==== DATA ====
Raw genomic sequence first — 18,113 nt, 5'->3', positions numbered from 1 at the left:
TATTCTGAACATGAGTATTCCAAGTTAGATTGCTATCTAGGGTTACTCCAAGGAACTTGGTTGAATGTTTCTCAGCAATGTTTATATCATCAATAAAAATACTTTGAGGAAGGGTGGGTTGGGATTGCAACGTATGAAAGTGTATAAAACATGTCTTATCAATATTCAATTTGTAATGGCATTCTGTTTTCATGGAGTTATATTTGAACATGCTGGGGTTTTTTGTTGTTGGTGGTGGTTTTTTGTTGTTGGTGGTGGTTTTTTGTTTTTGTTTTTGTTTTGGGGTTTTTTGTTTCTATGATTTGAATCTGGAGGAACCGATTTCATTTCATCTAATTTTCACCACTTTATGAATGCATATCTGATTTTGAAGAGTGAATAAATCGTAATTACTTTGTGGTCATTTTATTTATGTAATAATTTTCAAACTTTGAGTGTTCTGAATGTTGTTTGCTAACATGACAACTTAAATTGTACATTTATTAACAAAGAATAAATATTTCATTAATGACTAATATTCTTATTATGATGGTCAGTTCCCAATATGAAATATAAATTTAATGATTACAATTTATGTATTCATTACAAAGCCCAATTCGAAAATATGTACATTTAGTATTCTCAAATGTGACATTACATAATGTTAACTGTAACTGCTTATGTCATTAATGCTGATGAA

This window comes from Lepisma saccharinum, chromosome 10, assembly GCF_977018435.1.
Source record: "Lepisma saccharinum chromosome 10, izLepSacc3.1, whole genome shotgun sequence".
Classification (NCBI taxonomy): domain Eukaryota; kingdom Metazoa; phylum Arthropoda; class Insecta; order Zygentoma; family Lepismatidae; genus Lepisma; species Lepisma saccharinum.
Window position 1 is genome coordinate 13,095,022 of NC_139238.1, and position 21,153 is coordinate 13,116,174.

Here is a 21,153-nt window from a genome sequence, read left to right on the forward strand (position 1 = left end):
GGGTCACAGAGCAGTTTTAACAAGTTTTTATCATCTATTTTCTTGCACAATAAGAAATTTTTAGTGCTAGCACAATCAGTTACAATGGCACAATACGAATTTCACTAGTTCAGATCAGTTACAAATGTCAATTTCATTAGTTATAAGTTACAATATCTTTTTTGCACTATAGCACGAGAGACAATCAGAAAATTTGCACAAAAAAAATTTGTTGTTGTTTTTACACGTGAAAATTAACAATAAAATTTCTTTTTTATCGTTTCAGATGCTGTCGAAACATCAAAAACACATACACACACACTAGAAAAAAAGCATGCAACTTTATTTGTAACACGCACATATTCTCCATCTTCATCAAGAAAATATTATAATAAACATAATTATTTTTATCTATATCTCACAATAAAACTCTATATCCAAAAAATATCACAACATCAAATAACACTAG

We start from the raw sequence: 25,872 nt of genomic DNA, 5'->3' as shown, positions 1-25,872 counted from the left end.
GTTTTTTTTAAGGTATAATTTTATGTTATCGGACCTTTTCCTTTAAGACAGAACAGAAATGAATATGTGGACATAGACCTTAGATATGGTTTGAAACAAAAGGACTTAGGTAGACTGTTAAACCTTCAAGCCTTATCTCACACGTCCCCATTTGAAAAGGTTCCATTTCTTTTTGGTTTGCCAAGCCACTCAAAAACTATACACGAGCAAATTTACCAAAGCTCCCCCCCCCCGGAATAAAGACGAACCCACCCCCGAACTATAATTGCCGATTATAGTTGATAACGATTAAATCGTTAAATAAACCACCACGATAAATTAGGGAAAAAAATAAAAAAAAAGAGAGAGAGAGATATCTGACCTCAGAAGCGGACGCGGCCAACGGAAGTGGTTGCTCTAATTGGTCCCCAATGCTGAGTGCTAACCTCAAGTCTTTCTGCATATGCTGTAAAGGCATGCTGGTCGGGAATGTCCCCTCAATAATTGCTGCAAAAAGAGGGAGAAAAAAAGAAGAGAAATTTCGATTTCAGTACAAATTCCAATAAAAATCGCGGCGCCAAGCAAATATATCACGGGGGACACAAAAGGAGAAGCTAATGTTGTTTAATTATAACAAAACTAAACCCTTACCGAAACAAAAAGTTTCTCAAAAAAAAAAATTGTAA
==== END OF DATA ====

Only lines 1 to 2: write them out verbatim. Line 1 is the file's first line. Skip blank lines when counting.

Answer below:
Raw genomic sequence first — 18,113 nt, 5'->3', positions numbered from 1 at the left:
TATTCTGAACATGAGTATTCCAAGTTAGATTGCTATCTAGGGTTACTCCAAGGAACTTGGTTGAATGTTTCTCAGCAATGTTTATATCATCAATAAAAATACTTTGAGGAAGGGTGGGTTGGGATTGCAACGTATGAAAGTGTATAAAACATGTCTTATCAATATTCAATTTGTAATGGCATTCTGTTTTCATGGAGTTATATTTGAACATGCTGGGGTTTTTTGTTGTTGGTGGTGGTTTTTTGTTGTTGGTGGTGGTTTTTTGTTTTTGTTTTTGTTTTGGGGTTTTTTGTTTCTATGATTTGAATCTGGAGGAACCGATTTCATTTCATCTAATTTTCACCACTTTATGAATGCATATCTGATTTTGAAGAGTGAATAAATCGTAATTACTTTGTGGTCATTTTATTTATGTAATAATTTTCAAACTTTGAGTGTTCTGAATGTTGTTTGCTAACATGACAACTTAAATTGTACATTTATTAACAAAGAATAAATATTTCATTAATGACTAATATTCTTATTATGATGGTCAGTTCCCAATATGAAATATAAATTTAATGATTACAATTTATGTATTCATTACAAAGCCCAATTCGAAAATATGTACATTTAGTATTCTCAAATGTGACATTACATAATGTTAACTGTAACTGCTTATGTCATTAATGCTGATGAA